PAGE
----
How dangerous are energy drinks? | Short Talk | DW | 27.05.2015
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Short Talk

How dangerous are energy drinks?

While popular among young people across Europe, excessive consumption can have serious consequences: racing pulse, high blood pressure or heart failure. Dr. Renate Oberhoffer is committed to enlightening young consumers.

DW: How have energy drinks come to be so popular among young people?

Dr. Renate Oberhoffer: Today people want to be stylish and fast-paced, and always 100% focused. It’s precisely this effect that lifestyle drinks are marketed with.

DW: What do they actually contain, and what effect do they have?

Caffeine is the biggest element, although it’s delivered in a range of doses. Then there’s sugar or substances containing sugar, plus sometimes guarana, taurine, vitamins and other substances. The effect claimed in advertising is mainly based on the caffeine. Caffeine makes you alert and stimulates the cardiovascular system and enhances your breathing – and that’s the main effect.

DW:In a recent survey the European Food Safety Authority (EFSA) warns of the health risks involved in the drinks. What do they comprise?

The health risks when exceeding certain doses include high blood pressure, heart rhythm disturbances, a racing pulse and even sudden cardiac arrest. The person might alternatively lose consciousness and have a clouded perception – especially in combination with alcohol. There are now also “energy shots”, which come in smaller servings but higher concentrations and are mixed with alcohol – and whose effect is in some cases not foreseeable. Furthermore, consuming energy drinks together with alcohol bears a higher addiction potential.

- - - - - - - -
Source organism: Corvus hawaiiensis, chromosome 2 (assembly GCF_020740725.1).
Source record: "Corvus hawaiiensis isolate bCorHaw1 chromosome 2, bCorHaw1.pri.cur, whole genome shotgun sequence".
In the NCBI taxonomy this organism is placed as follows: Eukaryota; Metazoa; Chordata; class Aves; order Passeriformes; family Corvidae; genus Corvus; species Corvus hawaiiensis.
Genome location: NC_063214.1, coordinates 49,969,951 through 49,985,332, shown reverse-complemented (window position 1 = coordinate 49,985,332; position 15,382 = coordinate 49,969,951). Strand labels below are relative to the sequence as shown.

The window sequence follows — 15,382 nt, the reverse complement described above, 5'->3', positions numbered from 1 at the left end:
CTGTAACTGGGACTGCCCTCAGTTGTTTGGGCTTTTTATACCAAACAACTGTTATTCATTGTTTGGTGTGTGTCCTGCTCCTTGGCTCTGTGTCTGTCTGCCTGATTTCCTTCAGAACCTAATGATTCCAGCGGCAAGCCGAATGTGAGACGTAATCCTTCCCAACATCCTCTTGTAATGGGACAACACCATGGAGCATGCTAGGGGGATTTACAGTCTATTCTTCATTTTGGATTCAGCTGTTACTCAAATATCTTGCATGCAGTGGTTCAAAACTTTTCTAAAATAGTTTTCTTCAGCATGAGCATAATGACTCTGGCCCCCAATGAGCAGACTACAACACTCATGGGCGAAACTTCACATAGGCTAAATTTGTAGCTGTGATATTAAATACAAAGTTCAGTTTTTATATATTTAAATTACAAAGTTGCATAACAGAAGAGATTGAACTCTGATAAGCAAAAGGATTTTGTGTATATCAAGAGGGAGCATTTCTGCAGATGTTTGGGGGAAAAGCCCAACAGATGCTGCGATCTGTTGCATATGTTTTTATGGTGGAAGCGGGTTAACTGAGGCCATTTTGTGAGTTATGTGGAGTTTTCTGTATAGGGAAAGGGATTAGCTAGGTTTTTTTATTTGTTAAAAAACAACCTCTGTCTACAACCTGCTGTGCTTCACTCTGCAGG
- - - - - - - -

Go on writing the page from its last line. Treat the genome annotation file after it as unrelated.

DW: What do you consider to be “higher doses” for energy drinks?

There are age-oriented doses for children and teenagers. With caffeine it’s 3 mg per kg body weight – and for an adult approx. 300 mg. You also have to consider that other additives in energy drinks can lead to a further increase in the caffeine content – e.g. guarana also contains caffeine, and exact quantities are often omitted on the packaging.

DW: That could mean that children and young people shouldn’t be permitted to consume energy drinks. Do we need a sales ban?

I would first welcome an educational campaign. The possible health risks of these drinks are a relatively low-profile issue – for parents, doctors and teachers as well as young people. We especially need that education in nightlife hotspots, where these drinks are sold. The issue ought to be addressed at every health examination for young people and also in school lessons.

DW:Who can drink how much energy drink?

One or two cans are probably not harmful for adults, unless they have cardiovascular disease. If this is the case, and they take particular medication because of high blood pressure, they should first ask in light of the potential dangers. And for children and young people the limits above apply, i.e. 3 mg per kg body weight.

Prof. Renate Oberhoffer is the deputy spokeswoman for the commission on hypertension among children and youths at the German High Blood Pressure League, and also head of the department of preventive pediatric care at the Technical University of Munich.

Interview: Marita Brinkmann

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